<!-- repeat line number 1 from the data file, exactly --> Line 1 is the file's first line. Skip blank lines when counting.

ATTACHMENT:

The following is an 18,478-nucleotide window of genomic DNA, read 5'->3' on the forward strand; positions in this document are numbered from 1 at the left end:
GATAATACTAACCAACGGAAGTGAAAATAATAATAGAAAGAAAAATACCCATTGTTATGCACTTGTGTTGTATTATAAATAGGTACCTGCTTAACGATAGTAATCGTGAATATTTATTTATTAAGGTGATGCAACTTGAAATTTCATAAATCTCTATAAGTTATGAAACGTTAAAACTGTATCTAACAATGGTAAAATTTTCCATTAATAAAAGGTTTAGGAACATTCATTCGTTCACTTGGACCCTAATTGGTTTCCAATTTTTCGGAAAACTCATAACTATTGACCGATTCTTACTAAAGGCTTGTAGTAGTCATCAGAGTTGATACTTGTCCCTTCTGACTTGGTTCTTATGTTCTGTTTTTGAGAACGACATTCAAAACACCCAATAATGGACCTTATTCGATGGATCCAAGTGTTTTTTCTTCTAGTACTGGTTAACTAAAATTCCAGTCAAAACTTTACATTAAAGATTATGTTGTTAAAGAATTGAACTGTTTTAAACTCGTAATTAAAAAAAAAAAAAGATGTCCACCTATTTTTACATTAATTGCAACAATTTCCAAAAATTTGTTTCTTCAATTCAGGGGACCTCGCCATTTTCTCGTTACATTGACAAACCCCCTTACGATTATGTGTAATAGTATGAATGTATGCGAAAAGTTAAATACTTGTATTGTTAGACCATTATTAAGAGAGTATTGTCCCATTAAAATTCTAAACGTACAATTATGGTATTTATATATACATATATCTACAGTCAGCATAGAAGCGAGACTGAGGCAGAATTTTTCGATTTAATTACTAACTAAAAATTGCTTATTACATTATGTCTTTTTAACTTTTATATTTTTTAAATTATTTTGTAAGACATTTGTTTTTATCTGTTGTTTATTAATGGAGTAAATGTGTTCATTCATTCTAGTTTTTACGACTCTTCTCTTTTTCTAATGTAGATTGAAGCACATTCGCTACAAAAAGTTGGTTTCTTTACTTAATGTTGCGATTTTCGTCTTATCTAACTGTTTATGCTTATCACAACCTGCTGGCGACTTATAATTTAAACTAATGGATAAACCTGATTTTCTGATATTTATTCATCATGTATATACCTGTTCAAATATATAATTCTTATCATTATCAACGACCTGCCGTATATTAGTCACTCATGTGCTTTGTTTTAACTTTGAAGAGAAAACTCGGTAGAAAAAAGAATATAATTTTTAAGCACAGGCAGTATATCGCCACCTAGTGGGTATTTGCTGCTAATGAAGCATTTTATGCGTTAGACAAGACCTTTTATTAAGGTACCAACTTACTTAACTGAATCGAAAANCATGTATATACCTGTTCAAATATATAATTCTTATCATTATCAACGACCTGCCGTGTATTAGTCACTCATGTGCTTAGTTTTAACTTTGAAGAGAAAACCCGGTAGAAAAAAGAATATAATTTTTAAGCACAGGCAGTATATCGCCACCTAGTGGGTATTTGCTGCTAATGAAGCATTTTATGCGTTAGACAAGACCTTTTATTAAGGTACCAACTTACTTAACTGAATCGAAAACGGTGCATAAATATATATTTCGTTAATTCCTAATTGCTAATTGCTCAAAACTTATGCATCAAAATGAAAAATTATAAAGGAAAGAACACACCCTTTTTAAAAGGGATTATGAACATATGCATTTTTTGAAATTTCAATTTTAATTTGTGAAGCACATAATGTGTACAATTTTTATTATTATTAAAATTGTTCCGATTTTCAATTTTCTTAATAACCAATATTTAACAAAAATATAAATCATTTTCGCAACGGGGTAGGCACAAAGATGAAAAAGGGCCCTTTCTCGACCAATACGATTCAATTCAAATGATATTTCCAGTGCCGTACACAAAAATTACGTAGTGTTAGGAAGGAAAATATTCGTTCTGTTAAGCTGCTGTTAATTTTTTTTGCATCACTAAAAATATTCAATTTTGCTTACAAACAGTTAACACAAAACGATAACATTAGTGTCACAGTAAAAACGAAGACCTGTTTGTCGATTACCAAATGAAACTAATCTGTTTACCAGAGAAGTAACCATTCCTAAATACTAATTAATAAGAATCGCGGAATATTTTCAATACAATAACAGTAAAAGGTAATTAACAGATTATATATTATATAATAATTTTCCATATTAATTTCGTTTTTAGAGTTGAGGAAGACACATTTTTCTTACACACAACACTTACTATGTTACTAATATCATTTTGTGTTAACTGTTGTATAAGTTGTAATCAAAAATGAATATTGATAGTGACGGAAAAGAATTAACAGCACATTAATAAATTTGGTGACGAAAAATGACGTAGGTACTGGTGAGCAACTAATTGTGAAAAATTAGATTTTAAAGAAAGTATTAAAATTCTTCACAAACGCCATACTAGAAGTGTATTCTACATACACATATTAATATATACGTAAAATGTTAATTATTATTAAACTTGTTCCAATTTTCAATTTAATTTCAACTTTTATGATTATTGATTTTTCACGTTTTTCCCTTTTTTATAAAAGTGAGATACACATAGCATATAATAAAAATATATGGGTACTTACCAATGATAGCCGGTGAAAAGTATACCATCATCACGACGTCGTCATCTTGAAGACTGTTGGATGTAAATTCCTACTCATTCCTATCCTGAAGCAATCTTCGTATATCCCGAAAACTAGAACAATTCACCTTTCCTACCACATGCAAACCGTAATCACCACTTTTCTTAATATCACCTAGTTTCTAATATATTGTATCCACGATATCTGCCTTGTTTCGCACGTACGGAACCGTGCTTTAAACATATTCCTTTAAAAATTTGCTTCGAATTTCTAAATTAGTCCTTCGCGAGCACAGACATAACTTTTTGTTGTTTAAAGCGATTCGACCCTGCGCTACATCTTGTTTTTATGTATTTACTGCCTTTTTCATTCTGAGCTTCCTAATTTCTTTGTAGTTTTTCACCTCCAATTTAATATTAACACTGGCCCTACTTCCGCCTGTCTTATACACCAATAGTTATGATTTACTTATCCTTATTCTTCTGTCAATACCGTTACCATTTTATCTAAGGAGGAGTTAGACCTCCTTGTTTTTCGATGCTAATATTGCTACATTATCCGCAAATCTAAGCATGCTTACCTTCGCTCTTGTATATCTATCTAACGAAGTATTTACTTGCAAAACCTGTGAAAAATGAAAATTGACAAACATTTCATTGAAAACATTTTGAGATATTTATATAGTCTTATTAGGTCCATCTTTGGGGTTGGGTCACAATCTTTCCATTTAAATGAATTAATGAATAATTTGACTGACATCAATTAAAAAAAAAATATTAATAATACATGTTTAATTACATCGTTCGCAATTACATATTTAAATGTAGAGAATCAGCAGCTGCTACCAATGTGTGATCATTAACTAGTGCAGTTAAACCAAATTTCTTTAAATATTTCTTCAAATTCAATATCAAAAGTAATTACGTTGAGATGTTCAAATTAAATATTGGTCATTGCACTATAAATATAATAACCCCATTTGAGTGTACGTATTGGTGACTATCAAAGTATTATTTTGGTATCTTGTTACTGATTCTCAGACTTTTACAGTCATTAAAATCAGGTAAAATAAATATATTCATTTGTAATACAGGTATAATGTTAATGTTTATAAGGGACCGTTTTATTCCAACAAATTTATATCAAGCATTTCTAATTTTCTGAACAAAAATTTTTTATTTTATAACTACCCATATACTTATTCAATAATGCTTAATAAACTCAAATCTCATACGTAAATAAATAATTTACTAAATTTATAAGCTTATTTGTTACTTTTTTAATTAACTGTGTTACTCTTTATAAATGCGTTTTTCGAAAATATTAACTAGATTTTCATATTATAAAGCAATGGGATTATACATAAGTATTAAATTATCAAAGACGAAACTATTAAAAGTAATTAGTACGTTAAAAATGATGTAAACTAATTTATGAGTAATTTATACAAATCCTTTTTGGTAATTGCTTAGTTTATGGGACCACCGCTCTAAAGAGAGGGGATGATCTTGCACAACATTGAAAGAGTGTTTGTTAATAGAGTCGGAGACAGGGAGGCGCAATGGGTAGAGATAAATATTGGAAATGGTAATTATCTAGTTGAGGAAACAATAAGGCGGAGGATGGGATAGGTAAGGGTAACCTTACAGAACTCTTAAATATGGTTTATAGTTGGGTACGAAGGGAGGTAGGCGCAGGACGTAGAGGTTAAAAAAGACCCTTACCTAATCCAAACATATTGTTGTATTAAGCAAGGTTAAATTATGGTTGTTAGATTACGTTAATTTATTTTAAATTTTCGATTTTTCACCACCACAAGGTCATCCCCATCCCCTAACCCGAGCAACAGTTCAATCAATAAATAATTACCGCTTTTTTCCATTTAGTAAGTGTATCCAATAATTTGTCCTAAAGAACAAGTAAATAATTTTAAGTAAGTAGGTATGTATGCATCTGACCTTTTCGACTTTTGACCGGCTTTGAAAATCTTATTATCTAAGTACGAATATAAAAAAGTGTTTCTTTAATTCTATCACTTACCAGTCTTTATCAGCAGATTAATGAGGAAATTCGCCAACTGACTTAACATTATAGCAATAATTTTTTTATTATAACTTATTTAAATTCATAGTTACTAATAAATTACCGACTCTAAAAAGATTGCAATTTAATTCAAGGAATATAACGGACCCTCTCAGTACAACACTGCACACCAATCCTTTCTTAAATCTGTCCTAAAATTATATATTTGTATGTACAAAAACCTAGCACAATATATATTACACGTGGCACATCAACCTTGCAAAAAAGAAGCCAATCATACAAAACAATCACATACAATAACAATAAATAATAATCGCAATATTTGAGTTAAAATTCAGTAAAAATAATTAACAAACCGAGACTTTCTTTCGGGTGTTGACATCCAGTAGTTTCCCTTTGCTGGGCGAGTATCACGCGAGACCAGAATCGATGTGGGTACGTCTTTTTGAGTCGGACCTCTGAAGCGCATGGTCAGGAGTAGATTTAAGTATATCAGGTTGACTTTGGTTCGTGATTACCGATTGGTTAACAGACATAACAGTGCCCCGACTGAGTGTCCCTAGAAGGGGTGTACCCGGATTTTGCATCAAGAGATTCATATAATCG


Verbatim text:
The following is an 18,478-nucleotide window of genomic DNA, read 5'->3' on the forward strand; positions in this document are numbered from 1 at the left end: